Joint Colloquium Distinguished Lecture Series
Wind Farms with DC Collection Networks using Bridge of Bridge Multilevel Converters
Wednesday, April 11, 2012
With increasing interest in the integration of renewable energy and energy storage systems into the electric grid, DC interconnections are attracting interest as a versatile solution to realize wind farm systems. This concept has received attention towards the application of large wind farm interconnections as a DC collection network offers several advantages over traditional AC technology.
A wind farm whose turbines interface with a DC collection bus can exhibit improvements in overall farm efficiency, lower installation costs and provide a platform which is more readily scalable than AC technology. However, such a system requires appropriate power converters at tens to hundreds of MW scale to interface between generators typically rated at several kilovolts AC, the utility grid at several hundred kV and a medium voltage DC collection bus at several tens of kilovolts. While well established power converter topologies to meet this task have significant drawbacks, the recently developed modular multilevel converter (MMLC) of the bridge of bridge converter (BoBC) family has the potential to overcome these drawbacks and provide considerable advantages.
This talk presents an examination the BoBC from the point of view of power semiconductor requirements, reactive component requirements, operating losses, fault tolerance, multi-terminal operation, modularity, complexity, etc. The ad-hoc BoBC circuit topology presented in the literature is extended to a systematic and complete description that enables the application of canonical analysis tools for switching power converters, leading to an elegant cascaded boost-buck converter model. An appropriate modulation and control approach based on the analytical model is proposed for the BoBC. Using this controller, a candidate wind farm utilizing a chain configured DC interconnection realized with BoBCs is presented along with suitable AC droop based controls and impedance matching based stability evaluation. The analytical design methodologies are verified with detailed computer simulations and laboratory scale experimental results.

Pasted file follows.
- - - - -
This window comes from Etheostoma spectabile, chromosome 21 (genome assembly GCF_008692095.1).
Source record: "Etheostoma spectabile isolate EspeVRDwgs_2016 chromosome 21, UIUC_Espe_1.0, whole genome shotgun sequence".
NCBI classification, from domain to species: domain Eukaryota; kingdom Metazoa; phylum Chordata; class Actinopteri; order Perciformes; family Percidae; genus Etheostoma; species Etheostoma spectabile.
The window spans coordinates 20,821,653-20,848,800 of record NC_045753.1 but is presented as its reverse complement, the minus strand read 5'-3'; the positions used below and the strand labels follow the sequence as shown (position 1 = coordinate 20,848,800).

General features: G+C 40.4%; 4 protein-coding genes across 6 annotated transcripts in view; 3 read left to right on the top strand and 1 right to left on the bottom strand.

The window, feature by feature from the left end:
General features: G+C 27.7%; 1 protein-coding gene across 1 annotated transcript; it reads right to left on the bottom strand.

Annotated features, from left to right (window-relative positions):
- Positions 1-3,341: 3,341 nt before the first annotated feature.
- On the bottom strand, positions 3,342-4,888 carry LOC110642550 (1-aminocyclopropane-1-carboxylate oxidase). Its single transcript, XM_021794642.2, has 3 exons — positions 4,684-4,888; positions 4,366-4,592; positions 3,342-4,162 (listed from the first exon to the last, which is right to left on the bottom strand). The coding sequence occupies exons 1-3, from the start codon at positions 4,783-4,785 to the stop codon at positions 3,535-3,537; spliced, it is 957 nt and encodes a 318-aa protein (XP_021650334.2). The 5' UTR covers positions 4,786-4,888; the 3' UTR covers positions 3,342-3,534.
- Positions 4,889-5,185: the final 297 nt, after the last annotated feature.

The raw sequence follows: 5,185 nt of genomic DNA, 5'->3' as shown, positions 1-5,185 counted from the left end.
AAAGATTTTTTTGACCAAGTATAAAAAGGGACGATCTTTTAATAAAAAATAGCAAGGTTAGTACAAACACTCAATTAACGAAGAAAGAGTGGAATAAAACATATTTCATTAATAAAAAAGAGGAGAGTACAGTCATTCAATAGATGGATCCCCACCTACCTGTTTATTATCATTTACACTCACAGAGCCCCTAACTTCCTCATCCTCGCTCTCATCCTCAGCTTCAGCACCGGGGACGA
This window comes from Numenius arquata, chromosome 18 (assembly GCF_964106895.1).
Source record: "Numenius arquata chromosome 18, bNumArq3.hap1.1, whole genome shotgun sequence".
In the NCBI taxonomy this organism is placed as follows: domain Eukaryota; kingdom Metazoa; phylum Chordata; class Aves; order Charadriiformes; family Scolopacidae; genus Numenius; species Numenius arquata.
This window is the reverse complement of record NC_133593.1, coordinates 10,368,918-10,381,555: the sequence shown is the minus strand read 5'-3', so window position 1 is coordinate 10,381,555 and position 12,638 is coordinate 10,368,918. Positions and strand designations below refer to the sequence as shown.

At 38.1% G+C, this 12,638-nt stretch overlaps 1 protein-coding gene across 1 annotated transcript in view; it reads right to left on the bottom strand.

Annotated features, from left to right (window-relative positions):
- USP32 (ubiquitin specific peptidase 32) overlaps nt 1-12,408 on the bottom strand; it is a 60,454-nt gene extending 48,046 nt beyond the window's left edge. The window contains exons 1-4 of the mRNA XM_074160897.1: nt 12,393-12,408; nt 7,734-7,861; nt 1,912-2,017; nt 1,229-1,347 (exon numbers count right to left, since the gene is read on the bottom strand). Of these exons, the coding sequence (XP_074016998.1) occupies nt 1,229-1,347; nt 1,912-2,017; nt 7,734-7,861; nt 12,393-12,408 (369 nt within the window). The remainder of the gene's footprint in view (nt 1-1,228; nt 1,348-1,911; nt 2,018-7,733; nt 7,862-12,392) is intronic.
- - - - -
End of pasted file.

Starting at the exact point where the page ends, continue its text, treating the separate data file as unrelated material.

Dr. Dan Ludois finished his Ph.D. in electrical engineering at the University of Wisconsin -Madison in December 2011 with a primary focus on power electronics for integrating offshore wind farms into the electric grid. Dan obtained his B.S. in Physics in 2006 and M.S. in electrical engineering in 2008 from Bradley University and the University of Wisconsin-Madison, respectively. Dan’s specialty aside from power electronics is applied electromagnetics as his MS thesis regarded the design of low cost induction heating strategies. Dan’s recent work in electrodynamics focuses on capacitive wireless power transfer. In 2010, Dan was the leader of a team comprising three graduate students, which developed a medium voltage distribution system constructed from recycled materials for rural electrification and other humanitarian efforts. The system, called “The Microformer,” won the $50k grand prize in UW Madison Climate Leader Challenge (CLC). The Microformer won 2nd place in the 2011 IEEE Presidents Change the World Competition, out of 209 international university entries.
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